Vietnam’s capital markets have been in the headlines in recent months, and not always for the right reasons. In the two years since March 2020, Vietnam’s benchmark MSCI Index had more than doubled. But then came a spate of high-profile arrests, starting with billionaire Trinh Van Quyet, and rounding up top stockbrokers, property developers and even regulators.

Reuters reported that these caused a $40-billion wipeout for Vietnamese stocks and rattled investor confidence at a time when they were already spooked by fast-rising U.S. rates, as well as the Ukraine war and other geopolitical tensions. However, there are indications that this could be a temporary blip. Craig Martin, executive chairman of Vietnam-focused fund manager Dynam Capital, told Reuters that while he expects future scrutiny and caution on developers and property deals, the country’s growth is set to stay intact.

These steps are not the only ones being taken by the government to make investing in Vietnam’s markets more alluring. According to Benjamin Yap, senior partner at RHTLaw Vietnam, the government is also attempting to perfect the legal system with recently issued legal documents such as the “amended decree on administrative violations in securities sector, which came to effect on Jan. 1, the decree on private placement and corporate bond and many more instructions from the Government on supervision and investigation for close control.”

Infrastructure is another priority, specifically “efficient and secure transactions and payments,” says Yap. “The market needs a platform to collect and share information in a timely and reliable manner, including information about stocks, businesses, prices and transactions, etc. That makes the market more transparent; and is a necessary condition for the market to function effectively. For the corporate bond market, the rating agency is an important part of the information infrastructure. Credit rating should be promoted in Vietnam,” he notes.

The government, says Yap, is “urgently implementing and assessing issues and shortcomings in securities law provisions” to guiding documents, including across umbrella laws such as the Law on Securities.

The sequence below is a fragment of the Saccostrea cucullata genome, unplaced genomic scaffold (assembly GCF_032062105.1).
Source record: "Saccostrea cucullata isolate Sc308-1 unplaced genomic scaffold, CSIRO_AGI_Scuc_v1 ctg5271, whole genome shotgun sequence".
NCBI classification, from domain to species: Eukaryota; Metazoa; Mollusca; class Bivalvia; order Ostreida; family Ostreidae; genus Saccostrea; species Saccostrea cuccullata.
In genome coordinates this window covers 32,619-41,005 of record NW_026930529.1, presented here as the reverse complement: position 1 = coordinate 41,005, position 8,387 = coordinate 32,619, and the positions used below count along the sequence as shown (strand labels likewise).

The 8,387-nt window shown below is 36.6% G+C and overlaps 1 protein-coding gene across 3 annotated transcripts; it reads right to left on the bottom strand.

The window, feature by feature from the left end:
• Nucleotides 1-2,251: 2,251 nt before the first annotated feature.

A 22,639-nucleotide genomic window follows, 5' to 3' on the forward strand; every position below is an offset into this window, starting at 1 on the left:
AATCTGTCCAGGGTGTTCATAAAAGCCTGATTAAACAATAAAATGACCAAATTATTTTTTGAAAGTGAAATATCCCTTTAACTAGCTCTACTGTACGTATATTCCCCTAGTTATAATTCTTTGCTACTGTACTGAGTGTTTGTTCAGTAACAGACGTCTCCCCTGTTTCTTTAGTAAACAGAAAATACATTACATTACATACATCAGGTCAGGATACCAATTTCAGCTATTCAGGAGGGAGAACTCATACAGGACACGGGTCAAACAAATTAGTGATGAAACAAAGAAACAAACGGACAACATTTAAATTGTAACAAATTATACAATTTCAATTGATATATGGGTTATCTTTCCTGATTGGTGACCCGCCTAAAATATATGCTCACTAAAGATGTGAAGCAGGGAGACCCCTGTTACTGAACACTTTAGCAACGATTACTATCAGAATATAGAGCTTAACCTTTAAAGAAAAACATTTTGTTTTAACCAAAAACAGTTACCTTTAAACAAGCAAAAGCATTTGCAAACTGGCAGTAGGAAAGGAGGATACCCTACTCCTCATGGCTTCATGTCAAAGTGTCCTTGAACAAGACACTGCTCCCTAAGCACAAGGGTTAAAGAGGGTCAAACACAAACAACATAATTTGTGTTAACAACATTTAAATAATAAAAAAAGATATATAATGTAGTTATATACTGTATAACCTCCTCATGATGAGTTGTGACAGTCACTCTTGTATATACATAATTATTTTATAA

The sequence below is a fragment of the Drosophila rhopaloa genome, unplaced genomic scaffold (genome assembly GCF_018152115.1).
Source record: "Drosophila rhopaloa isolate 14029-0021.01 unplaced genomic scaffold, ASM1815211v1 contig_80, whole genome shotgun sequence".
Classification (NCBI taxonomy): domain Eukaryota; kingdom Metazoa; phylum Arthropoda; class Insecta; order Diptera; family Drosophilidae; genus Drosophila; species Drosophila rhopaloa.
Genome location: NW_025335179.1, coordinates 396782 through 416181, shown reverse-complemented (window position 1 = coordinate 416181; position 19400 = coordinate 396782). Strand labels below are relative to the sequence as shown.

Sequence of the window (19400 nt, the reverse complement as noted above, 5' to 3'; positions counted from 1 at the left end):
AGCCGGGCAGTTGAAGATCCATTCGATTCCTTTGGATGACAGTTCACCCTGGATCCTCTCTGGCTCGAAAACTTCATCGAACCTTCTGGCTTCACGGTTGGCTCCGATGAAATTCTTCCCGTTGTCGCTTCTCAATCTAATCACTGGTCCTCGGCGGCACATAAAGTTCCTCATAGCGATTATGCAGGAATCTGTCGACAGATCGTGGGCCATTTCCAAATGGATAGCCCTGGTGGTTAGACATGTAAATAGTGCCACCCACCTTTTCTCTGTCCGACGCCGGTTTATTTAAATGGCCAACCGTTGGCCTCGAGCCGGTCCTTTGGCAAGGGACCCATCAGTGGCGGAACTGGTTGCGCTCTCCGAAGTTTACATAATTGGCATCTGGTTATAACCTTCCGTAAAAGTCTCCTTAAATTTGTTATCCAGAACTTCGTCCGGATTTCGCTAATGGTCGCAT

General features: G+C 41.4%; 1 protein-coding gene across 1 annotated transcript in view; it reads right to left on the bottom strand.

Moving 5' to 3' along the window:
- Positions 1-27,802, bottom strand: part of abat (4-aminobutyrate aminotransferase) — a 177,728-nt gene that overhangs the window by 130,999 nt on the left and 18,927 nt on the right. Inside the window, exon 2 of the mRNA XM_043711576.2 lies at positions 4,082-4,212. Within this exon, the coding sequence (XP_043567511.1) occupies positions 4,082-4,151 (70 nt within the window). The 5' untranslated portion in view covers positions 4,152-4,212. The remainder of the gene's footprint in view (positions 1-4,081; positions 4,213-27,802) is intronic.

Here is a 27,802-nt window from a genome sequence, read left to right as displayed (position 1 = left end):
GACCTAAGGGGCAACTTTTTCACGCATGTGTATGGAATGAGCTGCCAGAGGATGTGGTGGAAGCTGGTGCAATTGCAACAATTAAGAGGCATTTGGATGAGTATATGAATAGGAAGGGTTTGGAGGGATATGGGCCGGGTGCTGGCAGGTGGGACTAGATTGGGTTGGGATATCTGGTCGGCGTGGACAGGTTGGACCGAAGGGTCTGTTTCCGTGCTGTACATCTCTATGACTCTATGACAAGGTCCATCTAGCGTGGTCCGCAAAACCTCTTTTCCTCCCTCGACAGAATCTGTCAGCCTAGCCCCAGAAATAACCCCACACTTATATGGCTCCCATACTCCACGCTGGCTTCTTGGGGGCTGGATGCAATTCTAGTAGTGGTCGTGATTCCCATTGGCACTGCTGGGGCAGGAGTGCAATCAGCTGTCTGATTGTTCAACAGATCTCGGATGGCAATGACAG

“The Law on Securities is the highest legal document that consolidates market operators. This will be the foundation for launching new products, opening the door to upgrade the market,” he says.

Simultaneously the government is continuing to implement its Stock Market Restructuring Project.

“In the coming time, the government will direct functional units to implement plans to inspect and super-vice public companies, securities trading organizations, and auditing companies whose clients have financial statements whether there is any deviation or error in accordance with the approved plan. It is thus foreseeable from the above that the government is attempting to better the legal system with focus on supervision and inspection of listed companies for transparent transaction so as to protect investors and create a competitive capital market environment,” says Yap.

The regulatory changes, he says, also focus on information disclosure obligations from listed companies.

“The government is working on figuring out solutions to prevent listed companies from trading shares without disclosing information before trading, proposing solutions to technical blocking, as well as proposing amendments to relevant regulations on trading,” he says.

As the government focuses on refining the legislation and processes, Yap says potential advantages for Vietnam include stable development of the country’s capital market and a stable macroeconomic situation and the approval of the economic stimulus package. But he says more needs to be done in order to achieve this including “solutions for the new information technology system. Particularly, T+0 day trading mechanism.”

While the ambition is exciting, Yap concedes the Vietnam market is still relatively young, and as a result “mistakes are likely to happen but what is more important is how Vietnam can learn from the same and develop in the future. The investors may see that the government is trying to improve the legal system and also the mechanism of the capital market for transparency transaction environment,” says Yap, noting that while it has not been officially recognised as an emerging market, “the domestic market has achieved many criteria such as liquidity surpassing that of many other emerging markets in 2021, ranking only second in ASEAN after Thailand.”

“Many large funds in the world specialising in investing in emerging markets have also begun to show up in Vietnam,” he says.